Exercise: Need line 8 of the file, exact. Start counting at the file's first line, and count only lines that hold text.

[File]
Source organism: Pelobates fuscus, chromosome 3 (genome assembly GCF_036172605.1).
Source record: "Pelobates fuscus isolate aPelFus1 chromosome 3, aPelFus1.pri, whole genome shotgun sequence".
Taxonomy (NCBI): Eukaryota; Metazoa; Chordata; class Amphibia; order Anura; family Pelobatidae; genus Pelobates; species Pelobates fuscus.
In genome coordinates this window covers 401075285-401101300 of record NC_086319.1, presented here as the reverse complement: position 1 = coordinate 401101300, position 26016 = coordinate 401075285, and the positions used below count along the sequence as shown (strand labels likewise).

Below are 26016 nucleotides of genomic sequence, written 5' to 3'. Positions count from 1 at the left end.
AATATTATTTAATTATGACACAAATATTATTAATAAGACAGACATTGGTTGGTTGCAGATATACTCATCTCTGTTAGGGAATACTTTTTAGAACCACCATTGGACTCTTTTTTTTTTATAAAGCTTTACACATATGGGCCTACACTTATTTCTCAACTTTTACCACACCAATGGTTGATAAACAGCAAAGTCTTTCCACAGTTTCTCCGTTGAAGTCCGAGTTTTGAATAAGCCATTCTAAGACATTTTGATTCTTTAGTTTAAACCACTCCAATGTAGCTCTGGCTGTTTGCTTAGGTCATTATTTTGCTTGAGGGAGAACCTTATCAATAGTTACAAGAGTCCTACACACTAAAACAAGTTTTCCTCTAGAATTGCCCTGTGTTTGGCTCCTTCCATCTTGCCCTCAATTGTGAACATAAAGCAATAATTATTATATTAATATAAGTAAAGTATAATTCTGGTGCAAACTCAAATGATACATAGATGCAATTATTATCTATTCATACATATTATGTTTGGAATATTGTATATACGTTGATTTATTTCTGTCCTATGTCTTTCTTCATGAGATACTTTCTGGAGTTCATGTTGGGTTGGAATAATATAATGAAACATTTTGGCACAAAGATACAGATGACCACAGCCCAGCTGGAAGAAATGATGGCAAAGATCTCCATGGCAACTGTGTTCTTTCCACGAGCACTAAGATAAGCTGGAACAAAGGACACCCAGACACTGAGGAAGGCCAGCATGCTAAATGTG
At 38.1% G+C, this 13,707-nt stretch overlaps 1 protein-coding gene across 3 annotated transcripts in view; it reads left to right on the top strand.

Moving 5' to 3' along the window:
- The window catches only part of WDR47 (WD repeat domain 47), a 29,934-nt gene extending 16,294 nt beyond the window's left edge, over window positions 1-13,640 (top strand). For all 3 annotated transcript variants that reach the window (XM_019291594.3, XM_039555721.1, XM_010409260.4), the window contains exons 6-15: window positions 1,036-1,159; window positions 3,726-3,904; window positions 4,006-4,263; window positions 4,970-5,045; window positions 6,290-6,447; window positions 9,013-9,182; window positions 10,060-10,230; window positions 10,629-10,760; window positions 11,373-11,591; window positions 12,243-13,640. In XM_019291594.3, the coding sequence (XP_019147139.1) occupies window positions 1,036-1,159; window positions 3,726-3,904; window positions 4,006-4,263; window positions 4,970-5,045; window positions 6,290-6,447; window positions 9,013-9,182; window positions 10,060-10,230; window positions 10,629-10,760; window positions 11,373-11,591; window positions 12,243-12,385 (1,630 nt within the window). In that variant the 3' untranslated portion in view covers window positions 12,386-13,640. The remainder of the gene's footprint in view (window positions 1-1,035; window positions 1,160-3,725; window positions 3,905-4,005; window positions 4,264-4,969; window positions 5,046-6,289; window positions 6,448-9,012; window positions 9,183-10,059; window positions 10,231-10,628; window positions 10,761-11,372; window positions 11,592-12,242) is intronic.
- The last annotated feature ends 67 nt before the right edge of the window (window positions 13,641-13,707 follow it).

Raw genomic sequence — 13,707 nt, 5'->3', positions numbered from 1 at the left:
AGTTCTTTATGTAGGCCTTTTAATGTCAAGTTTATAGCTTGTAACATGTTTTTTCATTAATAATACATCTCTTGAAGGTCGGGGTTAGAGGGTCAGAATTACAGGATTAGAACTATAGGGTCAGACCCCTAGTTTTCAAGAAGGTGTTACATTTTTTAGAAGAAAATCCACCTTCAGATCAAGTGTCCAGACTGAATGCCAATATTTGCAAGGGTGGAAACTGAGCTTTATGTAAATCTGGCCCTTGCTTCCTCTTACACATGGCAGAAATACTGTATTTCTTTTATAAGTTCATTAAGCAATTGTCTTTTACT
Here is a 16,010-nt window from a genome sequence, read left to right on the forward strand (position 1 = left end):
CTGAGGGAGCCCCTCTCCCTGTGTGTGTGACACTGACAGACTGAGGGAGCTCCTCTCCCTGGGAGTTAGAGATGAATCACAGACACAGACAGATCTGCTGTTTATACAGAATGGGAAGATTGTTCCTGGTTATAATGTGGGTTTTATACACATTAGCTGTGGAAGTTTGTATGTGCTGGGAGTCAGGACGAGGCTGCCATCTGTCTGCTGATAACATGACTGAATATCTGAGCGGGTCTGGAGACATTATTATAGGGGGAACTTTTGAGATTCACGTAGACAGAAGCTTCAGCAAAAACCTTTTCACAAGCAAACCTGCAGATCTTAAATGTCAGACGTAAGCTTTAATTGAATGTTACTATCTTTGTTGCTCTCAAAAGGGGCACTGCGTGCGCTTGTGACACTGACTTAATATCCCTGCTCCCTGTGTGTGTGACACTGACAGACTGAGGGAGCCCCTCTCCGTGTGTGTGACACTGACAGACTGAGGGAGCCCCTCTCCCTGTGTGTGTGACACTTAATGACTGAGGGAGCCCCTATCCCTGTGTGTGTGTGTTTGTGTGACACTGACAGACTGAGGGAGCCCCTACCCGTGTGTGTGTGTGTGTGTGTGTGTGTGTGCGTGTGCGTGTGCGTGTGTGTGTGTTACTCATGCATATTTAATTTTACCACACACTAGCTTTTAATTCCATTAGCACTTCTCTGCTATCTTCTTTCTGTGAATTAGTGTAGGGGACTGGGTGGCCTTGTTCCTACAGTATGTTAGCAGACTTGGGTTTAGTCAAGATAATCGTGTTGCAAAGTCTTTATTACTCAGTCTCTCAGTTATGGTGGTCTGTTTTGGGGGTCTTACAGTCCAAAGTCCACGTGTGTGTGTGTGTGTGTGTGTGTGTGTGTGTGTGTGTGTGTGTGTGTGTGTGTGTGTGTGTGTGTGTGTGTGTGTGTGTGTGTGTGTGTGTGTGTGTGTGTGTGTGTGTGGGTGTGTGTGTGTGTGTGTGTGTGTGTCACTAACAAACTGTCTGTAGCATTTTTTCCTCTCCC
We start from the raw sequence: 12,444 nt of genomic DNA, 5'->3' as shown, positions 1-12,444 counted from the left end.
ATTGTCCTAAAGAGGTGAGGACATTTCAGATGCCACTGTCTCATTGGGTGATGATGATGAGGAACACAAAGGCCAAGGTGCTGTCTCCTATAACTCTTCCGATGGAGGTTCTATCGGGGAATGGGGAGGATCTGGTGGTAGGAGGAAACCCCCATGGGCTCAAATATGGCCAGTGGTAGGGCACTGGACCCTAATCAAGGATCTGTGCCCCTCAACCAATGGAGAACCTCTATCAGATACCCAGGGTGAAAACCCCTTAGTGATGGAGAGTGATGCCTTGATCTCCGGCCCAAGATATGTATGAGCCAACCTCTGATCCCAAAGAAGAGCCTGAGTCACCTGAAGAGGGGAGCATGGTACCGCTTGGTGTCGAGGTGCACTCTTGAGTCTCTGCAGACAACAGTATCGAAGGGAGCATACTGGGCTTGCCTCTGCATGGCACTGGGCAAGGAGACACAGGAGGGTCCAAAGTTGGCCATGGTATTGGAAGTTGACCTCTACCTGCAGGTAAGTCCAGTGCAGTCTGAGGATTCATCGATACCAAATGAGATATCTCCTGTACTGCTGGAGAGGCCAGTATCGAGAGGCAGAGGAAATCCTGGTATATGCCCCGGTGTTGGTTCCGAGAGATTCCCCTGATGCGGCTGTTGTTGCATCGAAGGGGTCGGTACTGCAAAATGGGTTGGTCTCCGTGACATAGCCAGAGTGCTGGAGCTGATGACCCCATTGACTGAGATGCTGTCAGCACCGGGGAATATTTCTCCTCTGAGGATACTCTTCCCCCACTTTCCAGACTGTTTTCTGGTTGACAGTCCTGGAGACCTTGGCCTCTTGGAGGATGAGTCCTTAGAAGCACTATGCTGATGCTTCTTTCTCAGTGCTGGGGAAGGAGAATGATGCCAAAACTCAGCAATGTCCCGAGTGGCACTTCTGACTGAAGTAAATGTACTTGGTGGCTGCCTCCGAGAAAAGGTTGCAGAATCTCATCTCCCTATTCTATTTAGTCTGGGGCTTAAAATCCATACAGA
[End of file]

Moving 5' to 3' along the window: